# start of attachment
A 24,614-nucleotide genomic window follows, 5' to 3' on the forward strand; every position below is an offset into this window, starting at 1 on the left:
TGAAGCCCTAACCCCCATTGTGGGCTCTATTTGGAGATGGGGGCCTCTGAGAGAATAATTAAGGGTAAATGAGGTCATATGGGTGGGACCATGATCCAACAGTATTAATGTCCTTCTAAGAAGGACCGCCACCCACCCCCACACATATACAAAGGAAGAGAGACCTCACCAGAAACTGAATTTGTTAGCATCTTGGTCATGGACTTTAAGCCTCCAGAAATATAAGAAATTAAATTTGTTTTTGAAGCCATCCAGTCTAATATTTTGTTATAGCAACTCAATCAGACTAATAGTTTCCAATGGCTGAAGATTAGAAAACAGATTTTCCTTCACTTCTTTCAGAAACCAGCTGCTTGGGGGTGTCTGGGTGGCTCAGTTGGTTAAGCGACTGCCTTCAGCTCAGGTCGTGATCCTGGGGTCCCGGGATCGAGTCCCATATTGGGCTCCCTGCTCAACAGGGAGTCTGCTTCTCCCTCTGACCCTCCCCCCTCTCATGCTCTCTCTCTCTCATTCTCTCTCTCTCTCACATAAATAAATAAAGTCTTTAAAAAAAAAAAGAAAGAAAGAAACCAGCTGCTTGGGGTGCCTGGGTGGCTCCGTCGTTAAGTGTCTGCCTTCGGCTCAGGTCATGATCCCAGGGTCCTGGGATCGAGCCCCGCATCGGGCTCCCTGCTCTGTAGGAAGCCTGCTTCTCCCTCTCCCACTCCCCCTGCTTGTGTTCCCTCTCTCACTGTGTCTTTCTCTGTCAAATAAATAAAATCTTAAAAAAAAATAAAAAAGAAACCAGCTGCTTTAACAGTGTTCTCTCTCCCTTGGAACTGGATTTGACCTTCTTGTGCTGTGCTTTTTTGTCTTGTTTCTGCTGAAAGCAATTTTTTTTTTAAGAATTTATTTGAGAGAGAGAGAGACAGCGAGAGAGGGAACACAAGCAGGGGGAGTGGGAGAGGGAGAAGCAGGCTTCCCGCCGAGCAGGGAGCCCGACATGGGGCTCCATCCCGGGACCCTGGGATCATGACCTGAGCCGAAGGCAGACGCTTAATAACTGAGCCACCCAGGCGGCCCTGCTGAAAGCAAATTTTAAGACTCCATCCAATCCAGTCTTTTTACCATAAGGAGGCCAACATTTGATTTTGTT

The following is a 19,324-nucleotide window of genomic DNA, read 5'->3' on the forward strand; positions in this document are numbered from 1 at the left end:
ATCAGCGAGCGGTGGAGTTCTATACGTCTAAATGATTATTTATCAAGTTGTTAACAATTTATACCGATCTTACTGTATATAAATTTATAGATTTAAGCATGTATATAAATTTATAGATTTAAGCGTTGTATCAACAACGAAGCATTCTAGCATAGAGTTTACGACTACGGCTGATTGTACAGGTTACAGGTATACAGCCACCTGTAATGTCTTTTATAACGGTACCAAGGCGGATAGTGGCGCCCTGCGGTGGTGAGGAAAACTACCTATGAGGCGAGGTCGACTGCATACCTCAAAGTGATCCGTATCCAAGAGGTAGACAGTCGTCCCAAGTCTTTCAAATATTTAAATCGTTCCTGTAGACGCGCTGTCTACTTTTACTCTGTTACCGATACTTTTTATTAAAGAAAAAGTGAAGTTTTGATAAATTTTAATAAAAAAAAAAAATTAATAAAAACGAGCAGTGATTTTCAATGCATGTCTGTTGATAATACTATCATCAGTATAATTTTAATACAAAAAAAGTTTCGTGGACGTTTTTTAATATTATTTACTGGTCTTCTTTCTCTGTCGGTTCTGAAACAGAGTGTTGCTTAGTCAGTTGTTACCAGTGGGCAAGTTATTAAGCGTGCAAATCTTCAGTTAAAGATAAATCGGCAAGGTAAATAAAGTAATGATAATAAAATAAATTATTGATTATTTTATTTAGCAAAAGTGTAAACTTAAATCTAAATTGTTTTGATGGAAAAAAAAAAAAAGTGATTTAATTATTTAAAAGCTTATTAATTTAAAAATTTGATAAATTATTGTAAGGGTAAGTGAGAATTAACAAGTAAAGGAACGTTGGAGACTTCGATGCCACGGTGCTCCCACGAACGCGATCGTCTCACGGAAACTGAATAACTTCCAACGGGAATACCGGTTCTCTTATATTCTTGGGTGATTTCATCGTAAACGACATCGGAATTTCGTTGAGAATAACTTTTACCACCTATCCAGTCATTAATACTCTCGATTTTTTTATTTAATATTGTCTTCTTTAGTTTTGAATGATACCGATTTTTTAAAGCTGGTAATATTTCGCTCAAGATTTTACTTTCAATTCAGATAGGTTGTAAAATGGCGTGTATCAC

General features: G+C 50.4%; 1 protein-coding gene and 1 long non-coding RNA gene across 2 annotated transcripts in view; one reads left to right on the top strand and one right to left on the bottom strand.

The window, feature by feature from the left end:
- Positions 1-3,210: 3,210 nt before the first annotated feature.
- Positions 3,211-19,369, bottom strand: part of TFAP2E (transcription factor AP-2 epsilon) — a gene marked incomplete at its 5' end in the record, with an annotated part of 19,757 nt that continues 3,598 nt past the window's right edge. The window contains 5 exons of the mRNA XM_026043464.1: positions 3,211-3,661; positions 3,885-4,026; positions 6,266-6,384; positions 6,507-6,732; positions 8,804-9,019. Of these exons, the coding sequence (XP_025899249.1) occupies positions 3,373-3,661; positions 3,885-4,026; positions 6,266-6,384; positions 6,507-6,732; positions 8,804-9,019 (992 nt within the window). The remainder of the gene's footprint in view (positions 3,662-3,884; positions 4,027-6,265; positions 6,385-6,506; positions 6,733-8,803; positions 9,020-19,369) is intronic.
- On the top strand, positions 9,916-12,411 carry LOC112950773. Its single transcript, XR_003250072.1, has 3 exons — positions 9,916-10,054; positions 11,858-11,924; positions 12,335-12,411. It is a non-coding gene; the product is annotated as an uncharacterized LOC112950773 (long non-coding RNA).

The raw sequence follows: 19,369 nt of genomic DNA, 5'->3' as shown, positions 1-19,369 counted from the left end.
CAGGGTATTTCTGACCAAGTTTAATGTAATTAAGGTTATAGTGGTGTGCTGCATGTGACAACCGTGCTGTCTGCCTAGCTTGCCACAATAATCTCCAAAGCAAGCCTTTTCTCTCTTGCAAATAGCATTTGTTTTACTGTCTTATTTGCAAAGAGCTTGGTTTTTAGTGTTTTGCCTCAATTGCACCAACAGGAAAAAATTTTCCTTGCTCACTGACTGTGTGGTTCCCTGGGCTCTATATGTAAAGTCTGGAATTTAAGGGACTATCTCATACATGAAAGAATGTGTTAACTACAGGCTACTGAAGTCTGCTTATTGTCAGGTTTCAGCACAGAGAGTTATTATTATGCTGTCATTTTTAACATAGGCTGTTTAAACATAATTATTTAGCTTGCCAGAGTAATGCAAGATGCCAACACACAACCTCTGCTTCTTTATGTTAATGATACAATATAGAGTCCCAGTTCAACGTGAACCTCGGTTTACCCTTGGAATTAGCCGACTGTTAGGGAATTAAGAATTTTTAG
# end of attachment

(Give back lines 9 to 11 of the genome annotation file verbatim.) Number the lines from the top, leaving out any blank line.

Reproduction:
- On the top strand, positions 9,916-12,411 carry LOC112950773. Its single transcript, XR_003250072.1, has 3 exons — positions 9,916-10,054; positions 11,858-11,924; positions 12,335-12,411. It is a non-coding gene; the product is annotated as an uncharacterized LOC112950773 (long non-coding RNA).

The raw sequence follows: 19,369 nt of genomic DNA, 5'->3' as shown, positions 1-19,369 counted from the left end.
CAGGGTATTTCTGACCAAGTTTAATGTAATTAAGGTTATAGTGGTGTGCTGCATGTGACAACCGTGCTGTCTGCCTAGCTTGCCACAATAATCTCCAAAGCAAGCCTTTTCTCTCTTGCAAATAGCATTTGTTTTACTGTCTTATTTGCAAAGAGCTTGGTTTTTAGTGTTTTGCCTCAATTGCACCAACAGGAAAAAATTTTCCTTGCTCACTGACTGTGTGGTTCCCTGGGCTCTATATGTAAAGTCTGGAATTTAAGGGACTATCTCATACATGAAAGAATGTGTTAACTACAGGCTACTGAAGTCTGCTTATTGTCAGGTTTCAGCACAGAGAGTTATTATTATGCTGTCATTTTTAACATAGGCTGTTTAAACATAATTATTTAGCTTGCCAGAGTAATGCAAGATGCCAACACACAACCTCTGCTTCTTTATGTTAATGATACAATATAGAGTCCCAGTTCAACGTGAACCTCGGTTTACCCTTGGAATTAGCCGACTGTTAGGGAATTAAGAATTTTTAG